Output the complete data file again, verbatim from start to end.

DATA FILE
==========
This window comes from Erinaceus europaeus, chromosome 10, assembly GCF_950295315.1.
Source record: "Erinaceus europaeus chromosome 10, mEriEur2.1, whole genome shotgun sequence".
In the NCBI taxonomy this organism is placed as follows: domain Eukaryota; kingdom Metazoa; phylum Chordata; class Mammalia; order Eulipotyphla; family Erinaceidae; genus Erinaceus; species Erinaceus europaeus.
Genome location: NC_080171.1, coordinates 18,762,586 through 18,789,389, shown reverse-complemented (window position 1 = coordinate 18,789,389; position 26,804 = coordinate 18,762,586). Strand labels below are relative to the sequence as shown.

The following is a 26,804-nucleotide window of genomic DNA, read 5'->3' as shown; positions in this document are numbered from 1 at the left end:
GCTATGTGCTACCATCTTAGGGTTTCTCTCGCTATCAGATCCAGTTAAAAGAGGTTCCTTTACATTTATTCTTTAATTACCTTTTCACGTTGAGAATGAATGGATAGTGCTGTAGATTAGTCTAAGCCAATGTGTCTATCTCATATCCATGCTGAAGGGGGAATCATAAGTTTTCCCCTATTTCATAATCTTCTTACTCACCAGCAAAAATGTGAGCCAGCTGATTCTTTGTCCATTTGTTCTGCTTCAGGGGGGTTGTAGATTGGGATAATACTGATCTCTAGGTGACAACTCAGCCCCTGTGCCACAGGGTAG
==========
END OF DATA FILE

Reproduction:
This window comes from Erinaceus europaeus, chromosome 10, assembly GCF_950295315.1.
Source record: "Erinaceus europaeus chromosome 10, mEriEur2.1, whole genome shotgun sequence".
In the NCBI taxonomy this organism is placed as follows: domain Eukaryota; kingdom Metazoa; phylum Chordata; class Mammalia; order Eulipotyphla; family Erinaceidae; genus Erinaceus; species Erinaceus europaeus.
Genome location: NC_080171.1, coordinates 18,762,586 through 18,789,389, shown reverse-complemented (window position 1 = coordinate 18,789,389; position 26,804 = coordinate 18,762,586). Strand labels below are relative to the sequence as shown.

The following is a 26,804-nucleotide window of genomic DNA, read 5'->3' as shown; positions in this document are numbered from 1 at the left end:
GCTATGTGCTACCATCTTAGGGTTTCTCTCGCTATCAGATCCAGTTAAAAGAGGTTCCTTTACATTTATTCTTTAATTACCTTTTCACGTTGAGAATGAATGGATAGTGCTGTAGATTAGTCTAAGCCAATGTGTCTATCTCATATCCATGCTGAAGGGGGAATCATAAGTTTTCCCCTATTTCATAATCTTCTTACTCACCAGCAAAAATGTGAGCCAGCTGATTCTTTGTCCATTTGTTCTGCTTCAGGGGGGTTGTAGATTGGGATAATACTGATCTCTAGGTGACAACTCAGCCCCTGTGCCACAGGGTAG